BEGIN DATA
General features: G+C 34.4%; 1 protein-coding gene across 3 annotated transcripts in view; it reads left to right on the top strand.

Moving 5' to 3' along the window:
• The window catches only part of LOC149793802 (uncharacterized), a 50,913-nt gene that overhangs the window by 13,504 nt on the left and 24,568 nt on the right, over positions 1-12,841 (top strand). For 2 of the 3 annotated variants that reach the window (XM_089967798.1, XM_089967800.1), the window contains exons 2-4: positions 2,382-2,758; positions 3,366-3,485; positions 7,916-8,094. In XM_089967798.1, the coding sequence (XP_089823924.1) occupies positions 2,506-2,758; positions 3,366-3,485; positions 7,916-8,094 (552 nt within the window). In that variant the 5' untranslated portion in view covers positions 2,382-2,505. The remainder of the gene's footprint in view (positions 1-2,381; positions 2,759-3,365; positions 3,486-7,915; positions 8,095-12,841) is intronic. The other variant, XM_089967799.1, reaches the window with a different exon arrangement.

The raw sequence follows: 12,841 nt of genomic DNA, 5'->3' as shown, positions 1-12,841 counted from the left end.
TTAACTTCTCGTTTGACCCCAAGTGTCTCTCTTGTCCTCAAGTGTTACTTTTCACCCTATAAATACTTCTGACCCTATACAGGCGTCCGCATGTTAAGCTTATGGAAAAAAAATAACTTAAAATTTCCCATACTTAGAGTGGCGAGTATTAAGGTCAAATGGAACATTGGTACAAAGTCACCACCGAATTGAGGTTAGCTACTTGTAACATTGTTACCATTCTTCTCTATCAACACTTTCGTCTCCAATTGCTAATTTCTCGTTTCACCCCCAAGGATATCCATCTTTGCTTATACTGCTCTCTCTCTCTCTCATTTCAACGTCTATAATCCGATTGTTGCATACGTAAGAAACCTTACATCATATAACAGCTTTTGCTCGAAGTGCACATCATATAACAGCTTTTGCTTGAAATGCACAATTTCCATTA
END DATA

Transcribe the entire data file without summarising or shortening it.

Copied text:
General features: G+C 34.4%; 1 protein-coding gene across 3 annotated transcripts in view; it reads left to right on the top strand.

Moving 5' to 3' along the window:
• The window catches only part of LOC149793802 (uncharacterized), a 50,913-nt gene that overhangs the window by 13,504 nt on the left and 24,568 nt on the right, over positions 1-12,841 (top strand). For 2 of the 3 annotated variants that reach the window (XM_089967798.1, XM_089967800.1), the window contains exons 2-4: positions 2,382-2,758; positions 3,366-3,485; positions 7,916-8,094. In XM_089967798.1, the coding sequence (XP_089823924.1) occupies positions 2,506-2,758; positions 3,366-3,485; positions 7,916-8,094 (552 nt within the window). In that variant the 5' untranslated portion in view covers positions 2,382-2,505. The remainder of the gene's footprint in view (positions 1-2,381; positions 2,759-3,365; positions 3,486-7,915; positions 8,095-12,841) is intronic. The other variant, XM_089967799.1, reaches the window with a different exon arrangement.

The raw sequence follows: 12,841 nt of genomic DNA, 5'->3' as shown, positions 1-12,841 counted from the left end.
TTAACTTCTCGTTTGACCCCAAGTGTCTCTCTTGTCCTCAAGTGTTACTTTTCACCCTATAAATACTTCTGACCCTATACAGGCGTCCGCATGTTAAGCTTATGGAAAAAAAATAACTTAAAATTTCCCATACTTAGAGTGGCGAGTATTAAGGTCAAATGGAACATTGGTACAAAGTCACCACCGAATTGAGGTTAGCTACTTGTAACATTGTTACCATTCTTCTCTATCAACACTTTCGTCTCCAATTGCTAATTTCTCGTTTCACCCCCAAGGATATCCATCTTTGCTTATACTGCTCTCTCTCTCTCTCATTTCAACGTCTATAATCCGATTGTTGCATACGTAAGAAACCTTACATCATATAACAGCTTTTGCTCGAAGTGCACATCATATAACAGCTTTTGCTTGAAATGCACAATTTCCATTA